June 23rd, 2014
Calling Kids Aged 7-11: Haiku Trophy Up For Grabs!
One of my clients, Lindeth Howe Country House Hotel, is running a fabulous haiku contest at the moment and it’s something that any Key Stage 2 pupil could win, if they put their mind to it.
I was teaching a creative writing workshop in Lea Community Primary in Preston the other day and some of the quick writers wanted an extra task – so lucky I had one up my sleeve. I asked them to produce some haiku, which frightened them at first, but I got them into little groups and showed them the syllable pattern, making them repeat the syllables after me. They got the hang of it immediately and then looked at the theme that I gave them and came up with some great haiku. Some were so proud that they’d mastered it and even their teacher was surprised!
I’d love to see more of the schools I’ve visited entering … I can even think of some of the great writers who I know could turn out great haiku, having tackled limericks with me during Book Week and the week leading up to it.
But any child of the right age can enter, so here are the details. Just act blonde, beat out the syllables for them & they’ll soon get it!!
Haiku At The Howe Contest Continues Hotel’s Great Literary Tradition
A Lake District country house hotel with the strongest of literary connections is following in the spirit of the area’s great poets, by launching a children’s poetry competition called ‘Haiku at the Howe’.
Lindeth Howe Country House Hotel in Bowness-on-Windermere – a property once owned by author Beatrix Potter – is inviting children to pen a haiku – a Japanese poem they often learn to write as part of the Key Stage 2 syllabus.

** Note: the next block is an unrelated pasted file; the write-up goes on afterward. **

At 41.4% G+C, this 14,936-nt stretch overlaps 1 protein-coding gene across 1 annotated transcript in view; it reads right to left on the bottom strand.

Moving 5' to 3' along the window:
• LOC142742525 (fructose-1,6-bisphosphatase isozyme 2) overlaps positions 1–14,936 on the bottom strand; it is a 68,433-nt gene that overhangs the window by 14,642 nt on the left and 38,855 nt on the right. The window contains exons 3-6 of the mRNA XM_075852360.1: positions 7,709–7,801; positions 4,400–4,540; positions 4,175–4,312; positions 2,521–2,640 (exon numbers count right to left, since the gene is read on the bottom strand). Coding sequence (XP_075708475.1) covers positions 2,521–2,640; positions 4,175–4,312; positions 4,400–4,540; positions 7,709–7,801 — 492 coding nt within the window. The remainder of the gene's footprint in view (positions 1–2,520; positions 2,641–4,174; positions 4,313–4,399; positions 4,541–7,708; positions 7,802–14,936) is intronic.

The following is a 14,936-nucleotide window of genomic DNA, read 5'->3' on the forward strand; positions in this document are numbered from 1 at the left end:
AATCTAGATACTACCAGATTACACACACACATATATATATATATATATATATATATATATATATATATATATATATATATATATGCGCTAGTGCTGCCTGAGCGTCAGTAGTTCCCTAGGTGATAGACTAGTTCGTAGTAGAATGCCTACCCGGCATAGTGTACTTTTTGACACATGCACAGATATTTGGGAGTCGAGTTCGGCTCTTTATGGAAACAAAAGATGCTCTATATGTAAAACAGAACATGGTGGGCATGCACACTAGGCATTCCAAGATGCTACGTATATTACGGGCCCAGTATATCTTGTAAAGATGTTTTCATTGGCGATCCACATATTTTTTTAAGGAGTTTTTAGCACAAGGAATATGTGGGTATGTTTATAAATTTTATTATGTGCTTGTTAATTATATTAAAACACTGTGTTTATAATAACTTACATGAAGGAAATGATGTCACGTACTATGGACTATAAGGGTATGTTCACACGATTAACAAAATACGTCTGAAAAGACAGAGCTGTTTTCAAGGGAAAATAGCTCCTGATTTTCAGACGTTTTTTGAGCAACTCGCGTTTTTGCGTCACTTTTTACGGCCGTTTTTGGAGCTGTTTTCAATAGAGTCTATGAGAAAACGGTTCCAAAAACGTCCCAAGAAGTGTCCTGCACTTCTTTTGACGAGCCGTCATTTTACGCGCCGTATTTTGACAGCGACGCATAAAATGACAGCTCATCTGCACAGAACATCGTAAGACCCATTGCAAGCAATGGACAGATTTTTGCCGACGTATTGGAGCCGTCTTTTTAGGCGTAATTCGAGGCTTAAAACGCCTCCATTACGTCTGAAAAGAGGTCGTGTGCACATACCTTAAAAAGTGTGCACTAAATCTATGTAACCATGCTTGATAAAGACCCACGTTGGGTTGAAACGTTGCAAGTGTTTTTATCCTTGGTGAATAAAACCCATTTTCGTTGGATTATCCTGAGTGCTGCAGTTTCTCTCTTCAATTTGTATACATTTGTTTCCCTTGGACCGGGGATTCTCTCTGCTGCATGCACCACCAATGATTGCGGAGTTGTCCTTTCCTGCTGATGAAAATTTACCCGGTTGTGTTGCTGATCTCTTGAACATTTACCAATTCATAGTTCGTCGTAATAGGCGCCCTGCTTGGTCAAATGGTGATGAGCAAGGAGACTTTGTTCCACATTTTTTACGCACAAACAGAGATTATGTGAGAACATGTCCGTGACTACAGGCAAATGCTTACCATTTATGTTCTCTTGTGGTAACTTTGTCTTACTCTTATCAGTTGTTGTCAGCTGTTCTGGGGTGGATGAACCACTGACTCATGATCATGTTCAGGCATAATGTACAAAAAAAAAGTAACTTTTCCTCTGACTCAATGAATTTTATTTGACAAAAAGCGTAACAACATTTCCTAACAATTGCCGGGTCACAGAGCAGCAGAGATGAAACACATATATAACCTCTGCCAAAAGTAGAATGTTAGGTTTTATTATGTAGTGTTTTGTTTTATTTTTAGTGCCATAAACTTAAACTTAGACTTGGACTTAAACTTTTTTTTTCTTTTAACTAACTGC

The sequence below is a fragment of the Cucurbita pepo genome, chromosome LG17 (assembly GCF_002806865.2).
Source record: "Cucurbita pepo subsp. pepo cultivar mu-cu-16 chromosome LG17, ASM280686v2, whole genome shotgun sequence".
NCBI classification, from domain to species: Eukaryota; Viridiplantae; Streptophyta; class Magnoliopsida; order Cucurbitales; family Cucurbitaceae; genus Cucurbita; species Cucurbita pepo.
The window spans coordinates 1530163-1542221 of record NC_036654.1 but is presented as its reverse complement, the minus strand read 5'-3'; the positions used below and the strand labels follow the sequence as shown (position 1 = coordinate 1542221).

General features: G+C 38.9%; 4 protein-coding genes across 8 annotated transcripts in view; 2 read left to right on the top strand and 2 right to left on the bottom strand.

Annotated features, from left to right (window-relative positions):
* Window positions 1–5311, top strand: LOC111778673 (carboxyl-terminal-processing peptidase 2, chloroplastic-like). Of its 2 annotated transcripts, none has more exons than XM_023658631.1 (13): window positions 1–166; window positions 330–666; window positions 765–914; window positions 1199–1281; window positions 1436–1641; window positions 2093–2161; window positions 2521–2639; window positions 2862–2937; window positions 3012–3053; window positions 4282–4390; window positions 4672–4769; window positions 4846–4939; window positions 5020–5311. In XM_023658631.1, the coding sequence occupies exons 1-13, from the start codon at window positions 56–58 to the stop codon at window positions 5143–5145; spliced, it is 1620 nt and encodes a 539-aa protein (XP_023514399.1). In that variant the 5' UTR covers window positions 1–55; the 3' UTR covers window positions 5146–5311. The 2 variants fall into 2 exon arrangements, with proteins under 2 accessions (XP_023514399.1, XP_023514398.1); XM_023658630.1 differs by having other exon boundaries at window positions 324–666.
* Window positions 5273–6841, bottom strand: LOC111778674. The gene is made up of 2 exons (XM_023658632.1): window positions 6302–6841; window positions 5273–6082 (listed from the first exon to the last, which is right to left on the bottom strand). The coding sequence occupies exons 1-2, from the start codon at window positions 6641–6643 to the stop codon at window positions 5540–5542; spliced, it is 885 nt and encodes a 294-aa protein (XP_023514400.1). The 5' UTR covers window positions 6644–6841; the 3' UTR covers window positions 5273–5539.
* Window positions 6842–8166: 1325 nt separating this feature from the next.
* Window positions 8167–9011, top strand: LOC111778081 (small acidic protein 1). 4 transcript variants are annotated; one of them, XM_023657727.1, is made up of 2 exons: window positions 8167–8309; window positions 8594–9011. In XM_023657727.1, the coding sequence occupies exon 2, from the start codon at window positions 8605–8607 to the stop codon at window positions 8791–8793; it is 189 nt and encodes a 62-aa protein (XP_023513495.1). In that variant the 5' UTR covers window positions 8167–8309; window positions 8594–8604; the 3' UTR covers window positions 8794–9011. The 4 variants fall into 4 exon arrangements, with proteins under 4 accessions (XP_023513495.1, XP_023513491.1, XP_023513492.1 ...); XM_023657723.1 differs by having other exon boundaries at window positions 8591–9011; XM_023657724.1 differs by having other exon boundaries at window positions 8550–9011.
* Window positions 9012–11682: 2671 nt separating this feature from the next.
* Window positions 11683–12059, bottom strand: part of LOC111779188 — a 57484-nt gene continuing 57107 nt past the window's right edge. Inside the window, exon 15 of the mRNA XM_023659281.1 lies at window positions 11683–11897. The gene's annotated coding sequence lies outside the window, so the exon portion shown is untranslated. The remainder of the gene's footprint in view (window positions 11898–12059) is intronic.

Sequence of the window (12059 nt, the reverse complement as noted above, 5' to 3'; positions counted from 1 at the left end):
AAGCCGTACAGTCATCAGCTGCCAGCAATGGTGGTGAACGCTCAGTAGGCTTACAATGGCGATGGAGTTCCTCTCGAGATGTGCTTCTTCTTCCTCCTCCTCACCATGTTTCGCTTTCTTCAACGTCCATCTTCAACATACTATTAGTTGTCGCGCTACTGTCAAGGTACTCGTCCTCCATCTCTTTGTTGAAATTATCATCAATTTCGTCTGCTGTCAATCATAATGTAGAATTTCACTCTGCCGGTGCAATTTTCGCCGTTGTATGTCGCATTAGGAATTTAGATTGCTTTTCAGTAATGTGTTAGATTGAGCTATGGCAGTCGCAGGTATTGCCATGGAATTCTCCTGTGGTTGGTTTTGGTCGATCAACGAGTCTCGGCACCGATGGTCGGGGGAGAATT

The haiku should focus on what children like about the Lake District and should follow the traditional form of the three-line Japanese poem – 5 syllables, followed by 7 syllables and then 5 again. It can be serious or amusing and can be about nature, scenery, weather or things to do in the Lakes. A child may enter up to three haiku and must be aged between 7 and 11.
Entries need to be sent to: Clare Bateman, Lindeth Howe, Lindeth Drive, Longtail Hill, Bowness-on-Windermere, Cumbria, LA23 3JF, by the closing date of July 1, 2014 or emailed to marketing@Lindeth-Howe.co.uk. Entries need to carry a name and postal address, contact telephone number and email, plus the age of the child.
Children can enter as individuals, or through a school. They can come from anywhere in the country, but must to be able to attend a prize awarding ceremony at Lindeth Howe, if adjudged the winner.
The best of the haiku received will then be enlarged and laid on the Lindeth Howe lawns within its six-acre gardens for a Haiku at the Howe afternoon on July 15, 2014 (12 noon – 3pm), which will allow parents, grandparents, school classes and just interested members of the public to drop by and see what children like about the Lake District.
A special lunch menu and afternoon teas will be laid on, to encourage as many people as possible to visit Lindeth Howe and view the children’s work. These will be available at a 30 percent discount on this day only.
The best haiku received will win a special trophy, a Beatrix Potter book and a cuddly Pigling Bland toy. Miss Potter actually wrote and illustrated the Tale of Pigling Bland from Lindeth Howe. There will also be prizes of vouchers to use at Lindeth Howe.
Lindeth Howe’s assistant manager, Clare Bateman, says: ‘We can’t wait to start receiving haiku and continuing the hotel’s literary tradition. We welcome many Japanese visitors here each year and we are sure they will be delighted to see that we are encouraging children to embrace part of their culture. We are also sure that Miss Potter would have approved.’
The Haiku at the Howe competition coincides with the arrival of a new exhibition at Dove Cottage and the Wordsworth Museum. This is the Wordsworth and Basho: Walking Poets exhibition, which includes work by the Japanese poet, Basho. ENDS
Press calls: Jane Hunt, Catapult PR, 01253 891114 – firstname.lastname@example.org